There are many ways to raise awareness about the problem of bullying. Chances are you may even have a few in mind of your own that are not on this list. The more ways you can think of to get the message out there, the better. As mentioned earlier, children learn in different ways, so being able to address the issue from multiple learning styles is ideal.
Here are some ways that school and community groups can address awareness.
- Organize anti-bullying and bullying awareness events at school or in the community. This will help to get the information out there and help to prevent it from happening.
- Get some kids together to put on a play that focuses on bullying. It will help open a dialogue on the topic and get the community interested. Moreover, people usually enjoy learning things from performances.
- Provide books with bullying themes to children. Either the books can be given to them, put into a lending library, set up as a display in the school or public library, or someone from your group can go to elementary schools and read the books to children, followed by a discussion.
- Hold an activity time where children create awareness posters to put up in the community and in schools.
- Keep the discussions going. You can do this by doing the above things on a regular basis, as well as contacting your local newspaper so that articles are published to cover the topic.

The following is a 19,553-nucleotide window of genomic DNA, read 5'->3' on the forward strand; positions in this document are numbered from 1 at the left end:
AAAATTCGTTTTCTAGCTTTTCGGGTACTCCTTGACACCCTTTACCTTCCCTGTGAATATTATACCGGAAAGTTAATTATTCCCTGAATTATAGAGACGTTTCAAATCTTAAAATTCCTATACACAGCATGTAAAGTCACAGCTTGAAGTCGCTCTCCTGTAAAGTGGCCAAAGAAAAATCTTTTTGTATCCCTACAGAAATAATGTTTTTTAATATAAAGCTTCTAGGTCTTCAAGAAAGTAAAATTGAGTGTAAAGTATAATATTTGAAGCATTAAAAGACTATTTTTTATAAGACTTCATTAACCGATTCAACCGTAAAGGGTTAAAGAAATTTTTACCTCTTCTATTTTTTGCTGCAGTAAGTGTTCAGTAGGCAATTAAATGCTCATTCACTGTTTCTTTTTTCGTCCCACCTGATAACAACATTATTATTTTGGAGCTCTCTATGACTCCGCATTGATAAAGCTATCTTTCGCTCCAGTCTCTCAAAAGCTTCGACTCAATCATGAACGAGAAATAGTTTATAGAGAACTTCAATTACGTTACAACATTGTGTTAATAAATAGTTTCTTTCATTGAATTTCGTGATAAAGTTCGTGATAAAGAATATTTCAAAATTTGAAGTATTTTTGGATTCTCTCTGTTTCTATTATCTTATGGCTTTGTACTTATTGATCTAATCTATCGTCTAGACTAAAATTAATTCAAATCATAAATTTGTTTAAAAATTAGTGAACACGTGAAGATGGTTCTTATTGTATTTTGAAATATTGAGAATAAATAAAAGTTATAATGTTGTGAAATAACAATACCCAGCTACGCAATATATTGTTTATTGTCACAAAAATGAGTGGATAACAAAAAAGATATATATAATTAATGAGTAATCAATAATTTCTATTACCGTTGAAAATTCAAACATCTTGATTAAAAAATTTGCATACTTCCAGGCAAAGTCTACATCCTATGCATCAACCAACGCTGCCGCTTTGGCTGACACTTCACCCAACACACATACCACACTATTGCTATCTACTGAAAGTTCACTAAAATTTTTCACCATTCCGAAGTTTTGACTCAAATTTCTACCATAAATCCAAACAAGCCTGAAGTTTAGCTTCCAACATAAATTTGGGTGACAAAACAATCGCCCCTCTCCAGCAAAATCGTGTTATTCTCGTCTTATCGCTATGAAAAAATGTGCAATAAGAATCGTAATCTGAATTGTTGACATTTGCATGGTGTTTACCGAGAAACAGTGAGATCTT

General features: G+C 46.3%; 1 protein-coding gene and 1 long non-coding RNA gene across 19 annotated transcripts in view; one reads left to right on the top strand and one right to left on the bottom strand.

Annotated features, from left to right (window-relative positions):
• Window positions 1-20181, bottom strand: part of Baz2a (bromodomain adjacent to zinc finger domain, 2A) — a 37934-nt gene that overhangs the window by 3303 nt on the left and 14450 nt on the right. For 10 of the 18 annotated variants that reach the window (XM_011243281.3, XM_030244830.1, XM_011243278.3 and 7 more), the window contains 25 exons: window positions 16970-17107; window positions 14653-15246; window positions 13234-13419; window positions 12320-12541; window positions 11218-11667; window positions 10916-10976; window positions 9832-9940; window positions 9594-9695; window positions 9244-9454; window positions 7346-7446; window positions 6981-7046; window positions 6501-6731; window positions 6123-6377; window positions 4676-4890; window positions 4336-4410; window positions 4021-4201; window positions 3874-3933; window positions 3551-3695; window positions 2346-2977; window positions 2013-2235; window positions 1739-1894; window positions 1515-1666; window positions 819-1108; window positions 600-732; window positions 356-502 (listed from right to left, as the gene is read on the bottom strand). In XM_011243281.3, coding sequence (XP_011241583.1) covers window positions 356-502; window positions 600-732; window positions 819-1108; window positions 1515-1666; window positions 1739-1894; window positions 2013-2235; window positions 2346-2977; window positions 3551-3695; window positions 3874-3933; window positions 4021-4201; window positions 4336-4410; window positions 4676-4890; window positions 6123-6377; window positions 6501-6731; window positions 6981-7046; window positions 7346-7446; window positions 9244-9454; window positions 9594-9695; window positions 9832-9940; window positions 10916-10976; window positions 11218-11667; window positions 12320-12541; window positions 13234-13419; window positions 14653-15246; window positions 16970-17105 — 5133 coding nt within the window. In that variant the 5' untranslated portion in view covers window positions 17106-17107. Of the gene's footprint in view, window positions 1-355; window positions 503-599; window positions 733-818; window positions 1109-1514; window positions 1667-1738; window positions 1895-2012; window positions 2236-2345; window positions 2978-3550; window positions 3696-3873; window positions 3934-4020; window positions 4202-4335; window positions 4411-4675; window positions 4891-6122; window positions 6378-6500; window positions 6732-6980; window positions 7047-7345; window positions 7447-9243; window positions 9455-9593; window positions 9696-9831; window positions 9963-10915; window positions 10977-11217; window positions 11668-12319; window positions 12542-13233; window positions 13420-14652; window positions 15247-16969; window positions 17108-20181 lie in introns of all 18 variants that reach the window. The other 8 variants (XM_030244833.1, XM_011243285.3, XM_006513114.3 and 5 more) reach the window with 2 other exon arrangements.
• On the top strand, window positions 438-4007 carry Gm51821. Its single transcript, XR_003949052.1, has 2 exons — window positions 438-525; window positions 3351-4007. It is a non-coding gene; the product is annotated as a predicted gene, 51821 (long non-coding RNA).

These are just a few ideas. You can also create a list of your own. Doing a variety of events will help to keep people interested and the community aware of what is going on. Others in your community, school, and group may also have ideas for helping to prevent, address, and to end bullying.
- How to Talk to Children About Bullying
- Bullying in Elementary School
- The Role of Self-Esteem in Bullying
- Teaching Behaviors to Prevent Bullying
- Kids that Become Bullies
- Complications with a Concussion
- Research on Child Development in Understanding Positive Parenting
- Concussion Facts: Treatment and Drugs
- The Role of Mindfulness in Battling Addiction
- Self-Care Needs for a Single Parent
- A Babysitter's Guide to Indoor and Outdoor Safety and Security
- Working a Co-Parenting and Visitation Plan
- Prevention of a Concussion
- Recovering from Addiction
- Supporting Cognitive Abilities and Education in Positive Parenting